One should check/test the assumption of normality before performing a statistical test that requires the assumption of normality. In this article, we will discuss the Shapiro-Wilk Test in R (one sample t-test). The hypothesis is

$H_0$: The data are normally distributed

$H_1$: The data are not normally distributed

### Performing Shapiro-Wilk Test in R

To check the normality using the Shapiro-Wilk test in R, we will use a built-in data set of *mtcars*.

attach(mtcars) shapiro.test(mpg)

The results indicate that the $mpg$ variable is statistically normal as the p-value from the Shapiro-Wilk Test is much greater than the 0.05 level of significance.

- By looking at the p-value, one can determine whether to reject or accept the null hypothesis of normality:
- If the p-value is less than the chosen significance level (e.g., 0.05), reject the null hypothesis and conclude that the data is likely not normally distributed.
- If the p-value is greater than the chosen significance level, one failed to reject the null hypothesis, suggesting the data might be normal (but it does not necessarily confirm normality).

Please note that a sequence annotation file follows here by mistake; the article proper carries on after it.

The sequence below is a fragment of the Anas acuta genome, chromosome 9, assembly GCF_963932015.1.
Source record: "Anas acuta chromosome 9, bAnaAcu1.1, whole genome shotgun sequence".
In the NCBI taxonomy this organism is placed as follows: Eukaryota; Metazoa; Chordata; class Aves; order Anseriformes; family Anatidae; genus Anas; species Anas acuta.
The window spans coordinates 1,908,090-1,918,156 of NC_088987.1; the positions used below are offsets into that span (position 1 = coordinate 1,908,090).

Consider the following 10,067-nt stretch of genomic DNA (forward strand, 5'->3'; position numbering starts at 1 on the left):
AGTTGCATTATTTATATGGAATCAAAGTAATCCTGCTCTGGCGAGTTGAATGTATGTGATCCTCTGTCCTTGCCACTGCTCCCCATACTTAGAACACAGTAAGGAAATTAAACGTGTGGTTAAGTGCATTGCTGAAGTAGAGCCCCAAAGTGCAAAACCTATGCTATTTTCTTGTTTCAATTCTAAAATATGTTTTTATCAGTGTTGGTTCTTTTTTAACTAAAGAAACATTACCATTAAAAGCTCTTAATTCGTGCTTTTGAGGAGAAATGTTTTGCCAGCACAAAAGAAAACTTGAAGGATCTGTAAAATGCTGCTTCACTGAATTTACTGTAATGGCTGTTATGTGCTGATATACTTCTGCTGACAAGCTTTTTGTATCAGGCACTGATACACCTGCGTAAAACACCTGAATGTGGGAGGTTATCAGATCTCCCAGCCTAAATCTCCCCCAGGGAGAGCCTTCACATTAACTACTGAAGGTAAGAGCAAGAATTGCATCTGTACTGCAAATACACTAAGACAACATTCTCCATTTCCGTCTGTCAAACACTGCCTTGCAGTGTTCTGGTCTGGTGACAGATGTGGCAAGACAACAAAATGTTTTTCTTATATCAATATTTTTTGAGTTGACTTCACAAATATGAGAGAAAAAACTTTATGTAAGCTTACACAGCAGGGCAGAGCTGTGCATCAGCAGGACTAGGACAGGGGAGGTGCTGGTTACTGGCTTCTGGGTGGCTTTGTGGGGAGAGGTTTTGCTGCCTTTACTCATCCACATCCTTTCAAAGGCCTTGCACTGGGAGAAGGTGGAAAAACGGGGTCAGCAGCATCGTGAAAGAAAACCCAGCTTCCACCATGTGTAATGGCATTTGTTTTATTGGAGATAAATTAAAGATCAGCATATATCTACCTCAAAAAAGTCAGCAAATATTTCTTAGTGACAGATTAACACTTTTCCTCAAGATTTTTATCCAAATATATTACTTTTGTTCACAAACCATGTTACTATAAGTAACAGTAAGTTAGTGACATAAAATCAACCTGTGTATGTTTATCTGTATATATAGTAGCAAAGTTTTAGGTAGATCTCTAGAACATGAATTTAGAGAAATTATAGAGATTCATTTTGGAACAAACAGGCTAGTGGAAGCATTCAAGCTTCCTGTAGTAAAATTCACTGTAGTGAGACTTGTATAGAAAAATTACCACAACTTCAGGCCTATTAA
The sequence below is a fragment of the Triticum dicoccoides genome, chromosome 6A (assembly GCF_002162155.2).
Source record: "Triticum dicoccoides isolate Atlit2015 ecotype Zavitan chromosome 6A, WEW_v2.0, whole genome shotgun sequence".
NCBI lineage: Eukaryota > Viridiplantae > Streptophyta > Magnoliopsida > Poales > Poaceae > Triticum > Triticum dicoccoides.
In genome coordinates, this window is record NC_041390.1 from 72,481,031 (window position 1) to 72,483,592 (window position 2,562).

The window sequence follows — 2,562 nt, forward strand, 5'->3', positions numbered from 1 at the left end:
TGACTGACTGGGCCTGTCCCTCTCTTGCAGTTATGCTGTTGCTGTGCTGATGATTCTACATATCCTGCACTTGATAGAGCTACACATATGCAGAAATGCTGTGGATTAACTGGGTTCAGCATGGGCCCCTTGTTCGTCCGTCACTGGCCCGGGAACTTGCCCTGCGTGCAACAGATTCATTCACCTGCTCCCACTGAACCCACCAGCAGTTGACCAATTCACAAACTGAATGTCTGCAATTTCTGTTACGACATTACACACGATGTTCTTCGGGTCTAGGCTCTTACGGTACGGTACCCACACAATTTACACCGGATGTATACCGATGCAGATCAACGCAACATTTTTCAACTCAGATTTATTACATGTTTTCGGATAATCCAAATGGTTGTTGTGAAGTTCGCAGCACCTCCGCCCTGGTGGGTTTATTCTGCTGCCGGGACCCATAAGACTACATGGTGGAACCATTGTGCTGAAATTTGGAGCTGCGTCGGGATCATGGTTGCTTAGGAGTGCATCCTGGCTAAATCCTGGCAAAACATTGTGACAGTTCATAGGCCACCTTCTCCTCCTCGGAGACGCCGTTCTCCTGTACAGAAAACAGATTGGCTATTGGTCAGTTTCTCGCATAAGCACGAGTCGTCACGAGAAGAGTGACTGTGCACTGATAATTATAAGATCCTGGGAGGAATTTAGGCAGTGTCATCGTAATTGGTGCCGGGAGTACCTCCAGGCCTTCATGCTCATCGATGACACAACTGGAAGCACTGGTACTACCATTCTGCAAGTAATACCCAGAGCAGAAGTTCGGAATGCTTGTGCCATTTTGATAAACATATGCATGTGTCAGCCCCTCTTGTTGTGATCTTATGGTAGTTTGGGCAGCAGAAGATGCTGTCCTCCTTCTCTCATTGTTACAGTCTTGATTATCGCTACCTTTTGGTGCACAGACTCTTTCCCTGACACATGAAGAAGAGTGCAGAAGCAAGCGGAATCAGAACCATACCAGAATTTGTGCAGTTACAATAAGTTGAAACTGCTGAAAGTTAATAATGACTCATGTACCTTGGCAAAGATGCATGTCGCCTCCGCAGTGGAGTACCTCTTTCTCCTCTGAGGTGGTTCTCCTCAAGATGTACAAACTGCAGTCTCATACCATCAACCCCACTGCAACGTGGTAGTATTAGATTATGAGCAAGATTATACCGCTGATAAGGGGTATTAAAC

The normality can be visualized using a QQ plot.

# QQ Plot from Base Package qqnorm(mpg, pch = 1, fram = F) qqline(mpg, col="red", lwd = 2)

From the QQ plot of the `base`

package, it can be seen that there are a few points due to which $mpg$ variable is not normally distributed.

# QQ plot from car Package library(car) qqPlot(mpg)

From the QQ plot (with confidence interval band), one can observe that the $mpg$ variable is approximately normally distributed.

Note that

- The Shapiro-Wilk test is generally more powerful than other normality tests like the Kolmogorov-Smirnov test for smaller sample sizes (typically less than 5000).
- It is important to visually inspect the data using a histogram or Q-Q plot to complement the Shapiro-Wilk test results for a more comprehensive assessment of normality.